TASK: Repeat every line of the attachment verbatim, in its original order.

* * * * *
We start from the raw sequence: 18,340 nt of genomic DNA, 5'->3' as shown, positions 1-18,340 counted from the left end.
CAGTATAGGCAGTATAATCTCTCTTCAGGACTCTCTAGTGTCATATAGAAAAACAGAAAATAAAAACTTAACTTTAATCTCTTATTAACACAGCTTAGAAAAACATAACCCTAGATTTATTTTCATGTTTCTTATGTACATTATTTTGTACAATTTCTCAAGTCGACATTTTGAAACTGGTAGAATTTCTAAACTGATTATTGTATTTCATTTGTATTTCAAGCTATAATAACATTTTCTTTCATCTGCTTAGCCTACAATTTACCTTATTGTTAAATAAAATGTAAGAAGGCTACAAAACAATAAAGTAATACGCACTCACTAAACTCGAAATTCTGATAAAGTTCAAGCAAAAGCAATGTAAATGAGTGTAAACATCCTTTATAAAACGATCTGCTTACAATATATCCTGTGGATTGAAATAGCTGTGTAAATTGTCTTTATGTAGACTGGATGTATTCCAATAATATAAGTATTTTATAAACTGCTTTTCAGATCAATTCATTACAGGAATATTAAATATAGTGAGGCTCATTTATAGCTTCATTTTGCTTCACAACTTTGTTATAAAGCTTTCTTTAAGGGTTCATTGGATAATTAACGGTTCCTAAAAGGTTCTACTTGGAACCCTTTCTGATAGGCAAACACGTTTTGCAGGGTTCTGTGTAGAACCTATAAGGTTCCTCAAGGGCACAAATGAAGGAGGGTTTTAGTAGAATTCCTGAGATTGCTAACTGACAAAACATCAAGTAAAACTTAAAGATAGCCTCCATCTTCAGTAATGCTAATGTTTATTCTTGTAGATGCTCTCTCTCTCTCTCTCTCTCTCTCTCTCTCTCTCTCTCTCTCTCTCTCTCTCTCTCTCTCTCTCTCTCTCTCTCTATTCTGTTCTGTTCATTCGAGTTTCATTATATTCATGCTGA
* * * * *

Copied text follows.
We start from the raw sequence: 18,340 nt of genomic DNA, 5'->3' as shown, positions 1-18,340 counted from the left end.
CAGTATAGGCAGTATAATCTCTCTTCAGGACTCTCTAGTGTCATATAGAAAAACAGAAAATAAAAACTTAACTTTAATCTCTTATTAACACAGCTTAGAAAAACATAACCCTAGATTTATTTTCATGTTTCTTATGTACATTATTTTGTACAATTTCTCAAGTCGACATTTTGAAACTGGTAGAATTTCTAAACTGATTATTGTATTTCATTTGTATTTCAAGCTATAATAACATTTTCTTTCATCTGCTTAGCCTACAATTTACCTTATTGTTAAATAAAATGTAAGAAGGCTACAAAACAATAAAGTAATACGCACTCACTAAACTCGAAATTCTGATAAAGTTCAAGCAAAAGCAATGTAAATGAGTGTAAACATCCTTTATAAAACGATCTGCTTACAATATATCCTGTGGATTGAAATAGCTGTGTAAATTGTCTTTATGTAGACTGGATGTATTCCAATAATATAAGTATTTTATAAACTGCTTTTCAGATCAATTCATTACAGGAATATTAAATATAGTGAGGCTCATTTATAGCTTCATTTTGCTTCACAACTTTGTTATAAAGCTTTCTTTAAGGGTTCATTGGATAATTAACGGTTCCTAAAAGGTTCTACTTGGAACCCTTTCTGATAGGCAAACACGTTTTGCAGGGTTCTGTGTAGAACCTATAAGGTTCCTCAAGGGCACAAATGAAGGAGGGTTTTAGTAGAATTCCTGAGATTGCTAACTGACAAAACATCAAGTAAAACTTAAAGATAGCCTCCATCTTCAGTAATGCTAATGTTTATTCTTGTAGATGCTCTCTCTCTCTCTCTCTCTCTCTCTCTCTCTCTCTCTCTCTCTCTCTCTCTCTCTCTCTCTCTCTCTCTCTCTCTATTCTGTTCTGTTCATTCGAGTTTCATTATATTCATGCTGA